Improving energy efficiency of buildings is an important aspect of climate protection. Activities usually focus on energy-efficient construction and refurbishment, but increasingly the behavior of users attracts attention. How exactly this behavior influences the energy balance of a building and how to change it, these questions are now being studied in a global project of the International Energy Agency (IEA), which is coordinated by Karlsruhe Institute of Technology (KIT) and Carleton University in Ottawa.
About one third of worldwide primary energy is presently being used for the operation of buildings. As the area covered by buildings is increasing constantly, energy consumption rises in spite of improved energy efficiency. This result is reported by the International Energy Agency (IEA). The organization also reports that so far unused potential savings amount to up to 80%. But energy consumption of buildings cannot only be reduced by energy-efficient building and refurbishment, says Professor Andreas Wagner of the Building Science Group of KIT’s Department of Architecture. “Depending on the type of
building and its use, consumption can be halved when energy is used efficiently. Wasteful behavior may nearly double consumption.” Often, user behavior is affected adversely by thoughtless automation, e.g. by an automatic heating system without an efficient user interface: “Persons having no other possibility to control room temperature may open the window or use an inefficient radiant heater in addition.” To actually save energy, automation has to be designed such that users can influence building technology at any time, Wagner says.
To systematically study the relationship between user behavior and the energy performance of buildings, Wagner coordinates an interdisciplinary and international research project of the IEA in cooperation with Professor Liam O’Brien of Carleton University, Ottawa. The project first of all focuses on fundamental aspects, i.e. how comfort parameters in buildings, that is thermal, visual, olfactory, or acoustic conditions, interact with each other and affect an energy-relevant behavior. Studies will also cover the role of user interfaces and how thermostats, light switches, and blinds can be designed as smartly as possible. To model the user behavior with respect to energy consumption, the researchers plan to use big data methods based on various data sets, such as data from building technology or the Internet of Things (IoT).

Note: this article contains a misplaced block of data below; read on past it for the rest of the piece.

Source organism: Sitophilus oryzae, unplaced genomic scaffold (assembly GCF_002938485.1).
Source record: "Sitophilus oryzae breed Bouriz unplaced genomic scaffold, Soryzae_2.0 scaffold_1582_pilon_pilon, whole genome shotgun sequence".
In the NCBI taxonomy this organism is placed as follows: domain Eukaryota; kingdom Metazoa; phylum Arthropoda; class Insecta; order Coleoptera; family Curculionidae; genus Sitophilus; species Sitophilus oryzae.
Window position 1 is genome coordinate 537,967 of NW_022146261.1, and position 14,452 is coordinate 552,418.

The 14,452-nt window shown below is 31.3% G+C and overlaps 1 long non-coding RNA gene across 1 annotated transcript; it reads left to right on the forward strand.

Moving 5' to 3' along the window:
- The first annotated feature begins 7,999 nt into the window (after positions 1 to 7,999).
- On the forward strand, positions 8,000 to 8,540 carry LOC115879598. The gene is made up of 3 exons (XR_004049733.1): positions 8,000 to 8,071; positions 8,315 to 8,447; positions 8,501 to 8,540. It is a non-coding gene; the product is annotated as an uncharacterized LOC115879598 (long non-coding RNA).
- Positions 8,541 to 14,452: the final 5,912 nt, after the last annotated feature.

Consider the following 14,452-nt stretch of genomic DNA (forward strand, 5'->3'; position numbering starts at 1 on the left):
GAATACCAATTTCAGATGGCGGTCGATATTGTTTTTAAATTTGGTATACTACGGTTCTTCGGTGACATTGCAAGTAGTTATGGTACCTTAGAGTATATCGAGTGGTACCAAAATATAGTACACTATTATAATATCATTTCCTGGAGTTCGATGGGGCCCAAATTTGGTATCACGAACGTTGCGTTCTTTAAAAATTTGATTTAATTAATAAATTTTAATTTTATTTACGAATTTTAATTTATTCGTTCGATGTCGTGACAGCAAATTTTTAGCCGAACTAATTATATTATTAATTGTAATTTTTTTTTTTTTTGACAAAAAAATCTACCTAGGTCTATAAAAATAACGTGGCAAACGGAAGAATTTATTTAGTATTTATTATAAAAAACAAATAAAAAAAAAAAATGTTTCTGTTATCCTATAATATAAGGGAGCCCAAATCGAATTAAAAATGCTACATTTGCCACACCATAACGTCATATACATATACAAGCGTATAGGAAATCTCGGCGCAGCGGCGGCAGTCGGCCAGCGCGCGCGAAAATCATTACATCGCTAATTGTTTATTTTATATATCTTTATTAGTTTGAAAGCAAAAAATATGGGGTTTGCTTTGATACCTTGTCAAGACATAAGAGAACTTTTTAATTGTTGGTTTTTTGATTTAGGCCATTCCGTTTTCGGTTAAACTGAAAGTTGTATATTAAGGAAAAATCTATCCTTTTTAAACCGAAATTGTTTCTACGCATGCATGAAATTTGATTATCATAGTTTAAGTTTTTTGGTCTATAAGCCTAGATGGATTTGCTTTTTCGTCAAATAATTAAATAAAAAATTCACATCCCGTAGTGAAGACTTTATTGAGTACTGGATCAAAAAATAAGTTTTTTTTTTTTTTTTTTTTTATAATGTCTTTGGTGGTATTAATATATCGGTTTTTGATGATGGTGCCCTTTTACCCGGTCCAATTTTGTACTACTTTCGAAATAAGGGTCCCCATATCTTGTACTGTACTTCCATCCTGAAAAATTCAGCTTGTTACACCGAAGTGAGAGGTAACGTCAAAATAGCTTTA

The research project is aimed at obtaining new findings, but also at deriving practical recommendations for the design and operation of buildings to enhance energy-efficient user behavior. Since 1977, the IEA has been advising governments and other stakeholders, such as construction industry, in the area of energy efficiency. Its recommendations are based on the research program “Implementing Agreement on Energy in Buildings and Communities” (EBC) with 26 member states. Together with scientists from at least 14 countries, Andreas Wagner and Liam O’Brien will now develop the scientific fundamentals for an annex to this agreement.
More about the KIT Energy Center: http://www.energie.kit.edu
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